The Solemnity of Our Lord Jesus Christ the King, Cycle C

Author: Fr. Patrick Butler, LC

The Solemnity of Our Lord Jesus Christ the King
Cycle C
Readings: 2 Samuel 5:1-3; Psalm 122; Colossians 1:12-20; Luke 23:35-43
Author: Fr. Patrick Butler, LC

Jesus Christ is King and Lord of the cosmos - of creation and salvation. He is the fulfillment of the promise of perpetual rule to the house of David. However, his Kingship differs from that of David. He rules triumphant from the cross, where he is regarded with disdain by those who sought a temporal and political messiah or king. His Kingdom can be recognized only by those who believe that he is the Son of God.

The principal message of the liturgy this week can be found in all three Readings. The First Reading recalls the anointing of David as King of Israel. For the people of Israel, the King represented God and was a mediator for the people. David was first chosen not by the elders, but by God himself, who saw in the heart of David a man after His own heart. He is the prefigurement of the future Messiah, fulfilled in Christ – the true and only mediator between God and man, the faithful Son who perfectly fulfills the will of the Father, whose Kingdom will never fail.

The Gospel debuts with Jesus´ adversaries, rulers themselves, mocking him and challenging him to a show of power if he is indeed the messiah. Saving himself from death would be a sign of power. The inscription above the cross states plainly, "This is the King of the Jews," without further commentary. One of the two criminals crucified with Jesus cries out in a bitter, unbelieving tone, rebelling against impending death, that Jesus should extend his act of saving himself from death to the two criminals with him.

None of these personages understands Jesus´ Kingship and the nature of his Kingdom. Only the other criminal, who recognizes his own sinfulness and Jesus´ innocence, has the eyes to see the Kingdom that Christ´s death establishes. He asks to be remembered and, since his words are tantamount to a confession of sinfulness and a public profession of faith, Jesus assures him that he will be remembered. In fact, he will join Christ in the eternal Kingdom, in Paradise.

St. Paul puts in more doctrinal terms - but no less beautiful - the truth of the Kingdom. In the first place he declares, "He [the Father] delivered us from the power of darkness and transferred us to the Kingdom of his beloved Son, in whom we have redemption, the forgiveness of sins." This is the reality that the "good thief" discovered. Secondly, St. Paul goes on to write the New Testament hymn that proclaims the plenitude, the fullness, of Christ both in the order of creation and in the order of salvation. This hymn concludes by restating that "…in him all the fullness was pleased to dwell,/ and through him to reconcile all things for him,/ making peace by the blood of the cross/ through him whether those on earth or those in heaven."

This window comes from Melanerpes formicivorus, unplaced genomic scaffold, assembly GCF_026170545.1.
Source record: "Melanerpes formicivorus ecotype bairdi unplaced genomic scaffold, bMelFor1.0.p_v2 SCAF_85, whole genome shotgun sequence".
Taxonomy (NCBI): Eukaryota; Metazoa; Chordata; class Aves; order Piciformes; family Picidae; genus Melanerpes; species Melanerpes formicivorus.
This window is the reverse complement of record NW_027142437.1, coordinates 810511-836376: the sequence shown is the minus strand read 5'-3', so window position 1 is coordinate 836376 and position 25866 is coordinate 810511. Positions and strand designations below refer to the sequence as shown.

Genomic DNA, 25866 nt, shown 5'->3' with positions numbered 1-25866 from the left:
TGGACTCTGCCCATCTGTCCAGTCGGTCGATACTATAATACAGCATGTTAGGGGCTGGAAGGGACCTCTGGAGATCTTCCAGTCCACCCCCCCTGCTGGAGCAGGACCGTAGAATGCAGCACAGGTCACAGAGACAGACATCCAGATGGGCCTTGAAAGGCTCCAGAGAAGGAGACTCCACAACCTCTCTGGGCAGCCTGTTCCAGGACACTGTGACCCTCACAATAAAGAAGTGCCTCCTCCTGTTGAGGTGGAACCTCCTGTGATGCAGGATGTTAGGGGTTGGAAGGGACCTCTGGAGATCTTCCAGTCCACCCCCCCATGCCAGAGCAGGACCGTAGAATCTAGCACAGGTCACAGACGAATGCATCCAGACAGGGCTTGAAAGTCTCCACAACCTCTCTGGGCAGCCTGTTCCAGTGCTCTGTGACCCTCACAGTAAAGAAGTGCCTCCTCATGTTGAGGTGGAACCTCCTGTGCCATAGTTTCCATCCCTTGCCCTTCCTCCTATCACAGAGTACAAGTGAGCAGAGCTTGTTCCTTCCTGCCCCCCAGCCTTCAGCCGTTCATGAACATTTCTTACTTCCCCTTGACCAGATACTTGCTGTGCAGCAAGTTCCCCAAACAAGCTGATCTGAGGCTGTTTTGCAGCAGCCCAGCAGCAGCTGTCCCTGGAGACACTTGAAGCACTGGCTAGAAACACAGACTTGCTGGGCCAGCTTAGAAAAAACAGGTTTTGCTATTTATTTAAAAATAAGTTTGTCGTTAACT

In conclusion, Jesus´ Kingship is essentially fulfilled in eternity, but it is begun in time. After all, he established his Kingdom on the cross, by freeing sinners and bringing them to Paradise. Christians also work to further Christ´s Kingdom on earth, recognizing all the while that its fulfillment will be in eternity.

This liturgy gives a wonderful opportunity to center our attention on the person and the mystery of Jesus Christ. We often have a poor Christology, which is the knowledge of the dimensions of the person of our Lord.

This solemnity gives an opportunity to focus on Christ as savior - as my savior. He rules as King by giving his life for me. My heart should be no less moved than that of the "good thief," who experienced this reality in an existential way.

Sponsored by the Legionaries of Christ and Regnum Christi Movement, founded by Fr. Marcial Maciel, L.C. at the service of the Church. 
Copyright 2003, Legion of Christ. All rights reserved